How to fly with rechargeable batteries

Collection of batteries

There are many kinds of recharegable batteries, but two types, lithium ion (Lion) and lithium polymer (Lipo) batteries, dominate the consumer electronics market, and are commonly used to power a range of devices, including computers, cameras, and even drones, that are commonly placed in checked or carry on baggage by passengers. Airlines and airline regulatory agencies have detailed requirements for what is allowed in either checked or carry on bags, and passengers who are unaware of those rules may be forced to leave one or more of their batteries behind.

Spare batteries must be protected from damage and short circuit. Battery-powered devices should be protected from getting turned on accidentally. The information below will give you some idea of what is allowed and what is not allowed on an aircraft.

Rechargeable batteries allowed in carry-on baggage

  • Dry cell rechargeable batteries such as Nickel Metal Hydride (NiMH) and Nickel Cadmium (NiCad). These kinds of batteries are similar to those used in flashlights or common electronic devices that are allowed on board the aircraft. These kinds of batteries should either be installed in the device, or safety packed such as in its original packaging from the store. If they are loose batteries, you could safety travel with them by putting them inside of individual sealable plastic bags, or by using tape or some other kind of covering on the battery terminal to protect the terminals from a short circuit.
  • Lithium ion batteries (including rechargeable lithium, lithium polymer, LIPO, secondary lithium) are allowed, but with some limits. Passengers may carry consumer-sized lithium ion batteries with no more than 8 grams of equivalent lithium content or 100 watt-hours (Wh) of power per battery]. This size covers AA, AAA, 9-volt, cell phone, PDA, camera, handheld game, standard laptop computer batteries, camcorder batteries, and many drone batteries. Passengers can also bring up to two larger lithium ion batteries that each contain between 8 and 25 grams of equivalent lithium content per battery in their carry-on luggage. This size covers larger extended-life laptop batteries.

Spare rechargeable batteries in carry-on bags only
Spare rechargeable batteries of any size are not allowed in checked bags. Rechargeable batteries installed in equipment may be in checked baggage. All spare batteries must be protected from damage or a potential short circuit. Typically, the original packaging, packaging designed for carrying rechargeable batteries, or other insulating material will provide sufficient protection. At the very least pack spare batteries so that the battery terminals can't contact other batteries, or with metal objects, such as coins, keys, or jewelry.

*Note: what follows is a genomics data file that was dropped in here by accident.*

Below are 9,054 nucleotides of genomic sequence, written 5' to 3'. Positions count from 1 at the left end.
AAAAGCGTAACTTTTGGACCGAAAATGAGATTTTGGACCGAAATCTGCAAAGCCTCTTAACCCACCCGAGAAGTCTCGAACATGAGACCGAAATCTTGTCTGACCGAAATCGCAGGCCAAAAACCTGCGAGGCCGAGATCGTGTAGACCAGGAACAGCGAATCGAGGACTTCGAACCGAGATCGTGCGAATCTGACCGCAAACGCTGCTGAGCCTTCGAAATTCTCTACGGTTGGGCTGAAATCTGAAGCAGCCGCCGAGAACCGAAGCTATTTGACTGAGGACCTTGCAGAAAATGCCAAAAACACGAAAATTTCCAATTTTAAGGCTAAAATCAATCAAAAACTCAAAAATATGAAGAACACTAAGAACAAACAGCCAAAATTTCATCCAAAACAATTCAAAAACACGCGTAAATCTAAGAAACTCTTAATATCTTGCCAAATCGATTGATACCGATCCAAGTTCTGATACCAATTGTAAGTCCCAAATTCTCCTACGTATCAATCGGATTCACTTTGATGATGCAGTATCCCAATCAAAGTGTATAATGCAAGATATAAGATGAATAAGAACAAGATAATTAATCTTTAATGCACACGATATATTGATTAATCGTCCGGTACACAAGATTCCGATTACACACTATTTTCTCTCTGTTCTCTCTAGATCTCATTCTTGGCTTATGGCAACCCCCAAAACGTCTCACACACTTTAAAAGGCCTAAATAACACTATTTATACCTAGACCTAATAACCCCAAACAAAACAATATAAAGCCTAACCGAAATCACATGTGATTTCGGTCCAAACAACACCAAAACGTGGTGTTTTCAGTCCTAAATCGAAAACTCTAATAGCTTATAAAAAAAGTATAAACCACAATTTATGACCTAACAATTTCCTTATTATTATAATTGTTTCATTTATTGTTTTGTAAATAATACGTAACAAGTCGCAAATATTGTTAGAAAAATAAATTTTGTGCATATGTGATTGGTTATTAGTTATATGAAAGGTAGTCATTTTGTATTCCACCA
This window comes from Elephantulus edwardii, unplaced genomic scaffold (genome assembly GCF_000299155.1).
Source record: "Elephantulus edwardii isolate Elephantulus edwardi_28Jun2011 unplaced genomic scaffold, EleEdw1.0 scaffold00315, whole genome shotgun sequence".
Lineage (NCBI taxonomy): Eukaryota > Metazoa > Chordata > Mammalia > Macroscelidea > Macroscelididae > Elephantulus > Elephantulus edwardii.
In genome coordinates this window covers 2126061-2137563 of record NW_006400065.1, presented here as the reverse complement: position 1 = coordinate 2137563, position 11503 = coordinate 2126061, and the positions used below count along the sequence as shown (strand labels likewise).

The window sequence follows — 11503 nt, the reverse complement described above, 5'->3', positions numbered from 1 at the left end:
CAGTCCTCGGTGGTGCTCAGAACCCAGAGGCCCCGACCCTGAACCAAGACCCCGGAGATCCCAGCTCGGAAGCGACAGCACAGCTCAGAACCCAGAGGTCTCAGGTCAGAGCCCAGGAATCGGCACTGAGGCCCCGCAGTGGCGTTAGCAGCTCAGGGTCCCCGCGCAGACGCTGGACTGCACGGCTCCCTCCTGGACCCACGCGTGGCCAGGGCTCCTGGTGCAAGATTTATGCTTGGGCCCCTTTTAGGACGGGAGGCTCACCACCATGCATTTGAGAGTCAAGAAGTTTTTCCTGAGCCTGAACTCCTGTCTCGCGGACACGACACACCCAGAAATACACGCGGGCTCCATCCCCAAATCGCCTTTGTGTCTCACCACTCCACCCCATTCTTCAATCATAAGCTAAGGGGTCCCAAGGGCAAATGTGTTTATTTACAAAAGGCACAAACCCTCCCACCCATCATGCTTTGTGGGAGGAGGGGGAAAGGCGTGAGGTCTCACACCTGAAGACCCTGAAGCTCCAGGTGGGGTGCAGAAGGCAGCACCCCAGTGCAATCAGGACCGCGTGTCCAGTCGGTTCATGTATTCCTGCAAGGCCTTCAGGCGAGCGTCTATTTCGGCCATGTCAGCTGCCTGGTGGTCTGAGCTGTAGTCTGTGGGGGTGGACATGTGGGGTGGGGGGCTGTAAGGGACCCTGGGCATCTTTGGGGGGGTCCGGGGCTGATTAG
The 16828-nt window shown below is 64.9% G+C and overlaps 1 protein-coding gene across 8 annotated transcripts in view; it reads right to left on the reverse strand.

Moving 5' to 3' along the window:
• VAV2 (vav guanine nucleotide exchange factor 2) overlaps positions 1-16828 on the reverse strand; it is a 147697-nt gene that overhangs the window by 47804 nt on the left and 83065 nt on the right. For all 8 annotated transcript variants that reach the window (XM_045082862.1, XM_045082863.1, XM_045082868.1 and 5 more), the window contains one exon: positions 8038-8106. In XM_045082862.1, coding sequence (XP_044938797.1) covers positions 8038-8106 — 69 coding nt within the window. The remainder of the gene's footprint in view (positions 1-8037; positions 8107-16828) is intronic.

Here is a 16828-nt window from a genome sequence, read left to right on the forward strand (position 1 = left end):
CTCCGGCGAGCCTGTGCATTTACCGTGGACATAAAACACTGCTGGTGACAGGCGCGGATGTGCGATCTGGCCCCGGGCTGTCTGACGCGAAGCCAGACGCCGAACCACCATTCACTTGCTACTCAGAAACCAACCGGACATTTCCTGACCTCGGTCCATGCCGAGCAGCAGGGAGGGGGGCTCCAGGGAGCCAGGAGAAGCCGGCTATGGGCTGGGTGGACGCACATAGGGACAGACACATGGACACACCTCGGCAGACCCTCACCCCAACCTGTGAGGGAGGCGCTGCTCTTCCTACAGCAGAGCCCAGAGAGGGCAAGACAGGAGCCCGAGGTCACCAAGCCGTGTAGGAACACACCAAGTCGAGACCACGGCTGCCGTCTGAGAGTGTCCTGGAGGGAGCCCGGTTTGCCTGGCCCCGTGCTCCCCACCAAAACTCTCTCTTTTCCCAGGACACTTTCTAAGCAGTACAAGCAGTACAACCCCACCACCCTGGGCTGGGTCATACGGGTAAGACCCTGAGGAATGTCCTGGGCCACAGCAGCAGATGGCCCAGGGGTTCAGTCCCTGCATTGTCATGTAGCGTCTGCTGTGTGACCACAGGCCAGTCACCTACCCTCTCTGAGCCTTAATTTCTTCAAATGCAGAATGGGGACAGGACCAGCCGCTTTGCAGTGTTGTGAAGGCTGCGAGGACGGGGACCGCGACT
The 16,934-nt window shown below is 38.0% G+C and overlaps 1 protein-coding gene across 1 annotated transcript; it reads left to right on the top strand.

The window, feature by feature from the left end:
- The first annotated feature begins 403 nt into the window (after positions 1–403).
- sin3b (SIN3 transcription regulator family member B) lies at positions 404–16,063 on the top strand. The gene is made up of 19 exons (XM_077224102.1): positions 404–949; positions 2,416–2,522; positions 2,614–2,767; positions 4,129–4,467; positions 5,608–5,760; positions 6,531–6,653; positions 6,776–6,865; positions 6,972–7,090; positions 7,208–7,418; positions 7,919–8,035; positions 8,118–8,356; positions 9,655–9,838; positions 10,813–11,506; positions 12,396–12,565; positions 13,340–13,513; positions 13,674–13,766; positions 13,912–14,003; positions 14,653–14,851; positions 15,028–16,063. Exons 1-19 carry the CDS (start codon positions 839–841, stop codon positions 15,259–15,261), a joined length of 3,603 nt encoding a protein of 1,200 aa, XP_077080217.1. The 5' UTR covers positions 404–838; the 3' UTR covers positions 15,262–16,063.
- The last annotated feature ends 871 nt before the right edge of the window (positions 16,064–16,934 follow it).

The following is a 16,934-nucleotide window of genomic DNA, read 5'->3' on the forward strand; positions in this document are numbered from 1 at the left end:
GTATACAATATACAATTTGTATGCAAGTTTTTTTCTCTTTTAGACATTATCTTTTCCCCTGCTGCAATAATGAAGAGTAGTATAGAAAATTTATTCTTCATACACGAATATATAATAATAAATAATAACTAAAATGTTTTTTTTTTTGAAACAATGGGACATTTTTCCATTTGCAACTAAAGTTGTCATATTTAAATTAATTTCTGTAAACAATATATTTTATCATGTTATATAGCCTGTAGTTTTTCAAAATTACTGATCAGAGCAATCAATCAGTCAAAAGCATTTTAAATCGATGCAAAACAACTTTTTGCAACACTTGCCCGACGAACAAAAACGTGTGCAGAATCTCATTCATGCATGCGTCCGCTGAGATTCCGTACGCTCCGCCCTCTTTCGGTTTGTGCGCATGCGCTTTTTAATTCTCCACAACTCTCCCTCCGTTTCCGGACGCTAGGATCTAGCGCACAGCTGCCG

Rechargeable battery capacity limits
Rechargeable batteries up to a certain limit are allowed. The key is to make sure that the battery's watt-hour (Wh) rating is under the standard allowed by the FAA and your airline. A watt-hour is defined as the product of a battery's voltage (V) and ampere-hour (Ah) rating. This value is typically provided by the manufacturer. Batteries with a Wh rating of 160 or less are allowed by the FAA, but those with a rating from 101 to 160 may only fly with your airline's approval.

  • Up to 100 Wh and installed in equipment: Allowed both in checked and carry-on bags. Key exceptions are batteries in e-cigarettes or vaporizers, devices which are not allowed in checked baggage.
  • From 101 to 100 Wh and installed in equipment: You must first get approval from your airline. Also, you can carry a maximum of two spares in your carry on bags.

Rechargeable battery safety hints

  • If you are not going to use a device in flight, keep it turned off , and consider taking steps to prevent inadvertent activation. For example, you could tape the on-off switch in the "off" position.
  • Keep spare batteries, and batteries installed in devices you will not use in flight, at a less than a fully charged state, no greater than 30% of its maximum capacity.
  • Buy batteries from reputable sources and only use batteries approved for your device. Also, avoid batteries that you think may be a counterfeit since they may not be manufactured to the proper safety specifications.
  • Do not carry recalled, dead, or damaged batteries on aircraft. If you suspect that your battery has been recalled, check the manufacturer's website, or with an appropriate organization such as the US Consumer Product Safety Commission.
  • Avoid crushing, puncturing, or putting a high degree of pressure on any battery, as this can cause an internal short-circuit, resulting in overheating.

Other battery resources
Flying with batteries
Flying with a drone
Drone FAQs
FAA Brochure on Batteries

Additional baggage pages
Carry-on bag tips
Prohibited items
Flying with cash
Flying with computers

How to fly with rechargeable batteries -- Revised 7 October 2016